Department of Transportation, Kansas

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The Department of Transportation is an agency in Kansas.

The purpose of the Kansas Department of Transportation (KDOT) is "to provide a statewide transportation system to meet the needs of Kansas." KDOT is responsible for 140,609 miles of public road.[1]


Some budget information is available on the department website. Comprehensive Transportation Program Spending Highlights Fiscal Years 2000 - 2009:[1]

Program Allocations
State Highways $5 billion
Local Roads $2.8 billion
Modes $600 million
Total Transportation $8.4 billion

State Highway Spending:

Program Allocations
Preservation $2.7 billion
Modernization $625 million
Expansion $1.7 billion
Total Modal Spending $601 million
Program Allocations
Public Transit $126 million
Aviation $43 million
Rail $364 million
Bike and Pedestrian $70 million
Budget FY 2010 FY 2011
Operating Budget 253,732,286 267,865,758
Non-Operating Reportable Budget 1,108,991,143 773,078,953
Total KDOT Budgeted Expenditures 1,362,723,429 1,040,944,711

The State Budget for fiscal year 2012 includes the following budget change information for the past two years:[2]

Budget Totals (Dollars in Millions):

State General Fund Percent Change All Funds Percent Change
FY 2010 Actual 5,268.0 -- 14,043.9 --
FY 2011 Apprv.(May 2010) 5,626.6 6.8% 13,714.1 2.3%)
FY 2011 Apprv. with Shifts 5,765.2 9.4% 13,852.7 (1.4%)
FY 2011 Gov. Est. 5,727.1 8.7% 14,777.6 5.2%
FY 2012 Gov. Rec. 6,072.9 6.0% 13,901.1 (5.9%)

KDOT received $378 million in American Recovery and Reinvestment Act (ARRA) funds.[3]

ARRA Fund Distributions

Project Type Allocated Amount
Highways $348 million total
State Highways $268 million
Kansas City $22 million
Wichita $16 million
Local governments $32 million
Transportation Enhancements $10 million
Transit $30 million total
Urban Providers $16 million
Rural Providers $14 million


Current projects and studies are listed on the website.[4]

Major projects include:

  • US-50 West of Garden City - estimated total cost: $50,294,700.00
  • K-61 Corridor Location and Design Concept Study - estimated total cost: $831,362.91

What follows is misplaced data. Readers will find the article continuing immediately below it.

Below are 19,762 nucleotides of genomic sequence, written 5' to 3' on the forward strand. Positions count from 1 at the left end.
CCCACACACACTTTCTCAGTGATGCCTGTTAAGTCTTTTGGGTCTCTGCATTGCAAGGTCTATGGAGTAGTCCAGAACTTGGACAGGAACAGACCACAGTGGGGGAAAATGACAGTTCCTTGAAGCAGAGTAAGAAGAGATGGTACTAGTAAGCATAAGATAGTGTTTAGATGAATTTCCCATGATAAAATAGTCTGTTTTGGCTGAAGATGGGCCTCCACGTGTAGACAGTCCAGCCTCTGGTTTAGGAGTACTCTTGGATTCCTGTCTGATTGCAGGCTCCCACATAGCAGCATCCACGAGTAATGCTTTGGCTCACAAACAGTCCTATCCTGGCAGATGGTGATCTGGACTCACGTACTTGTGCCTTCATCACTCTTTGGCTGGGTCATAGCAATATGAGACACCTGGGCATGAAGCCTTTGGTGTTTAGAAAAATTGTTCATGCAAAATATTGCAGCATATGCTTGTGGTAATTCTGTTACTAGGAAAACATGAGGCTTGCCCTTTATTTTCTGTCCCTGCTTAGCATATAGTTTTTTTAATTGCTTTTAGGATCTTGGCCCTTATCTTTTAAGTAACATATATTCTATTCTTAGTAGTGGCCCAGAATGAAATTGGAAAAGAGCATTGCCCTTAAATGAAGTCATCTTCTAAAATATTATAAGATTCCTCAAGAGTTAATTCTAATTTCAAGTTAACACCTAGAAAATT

• Improving US-69 in Johnson County - estimated total cost: $34,442,941.98
  • I-35 and Lone Elm Road in Olathe - estimated total cost: $45,006,946.72
  • US-54 at Greensburg - estimated total cost: $5,969,537.55

Projects funded through ARRA are also listed. ARRA state highway projects include:[3]

Project Cost
US-69, Overland Park $82.3 million
I-135/47th Street, Wichita $16.1 million
K-23, Gove County $7.8 million
K-61, McPherson County $64.2 million
K-18, Ogden- Manhattan (Phase I only, Phases II and III not funded) $64.9 million
Total Cost $235.3 million

The department also sponsors the Safe Routes to School Program, which is a federal reimbursement program that distributes funding for infrastructure and educational projects that promote and enable safe walking and bicycling to school.[5]

KDOT has also run the state's Adopt-A-Highway Program since 1989, which allows volunteer groups to clear litter from the state's roadsides.[6]


Project and project study information, as well as Annual Reports, are posted.[4][7] Contracts, letting and bidding information is also available.[8]

Open records information is posted on the department website.[9]

Contact information is provided for administrative staff, including phone numbers. Email addresses are not provided, but staff can be emailed through the website.[10]

Executive salaries do not seem to be disclosed.

External links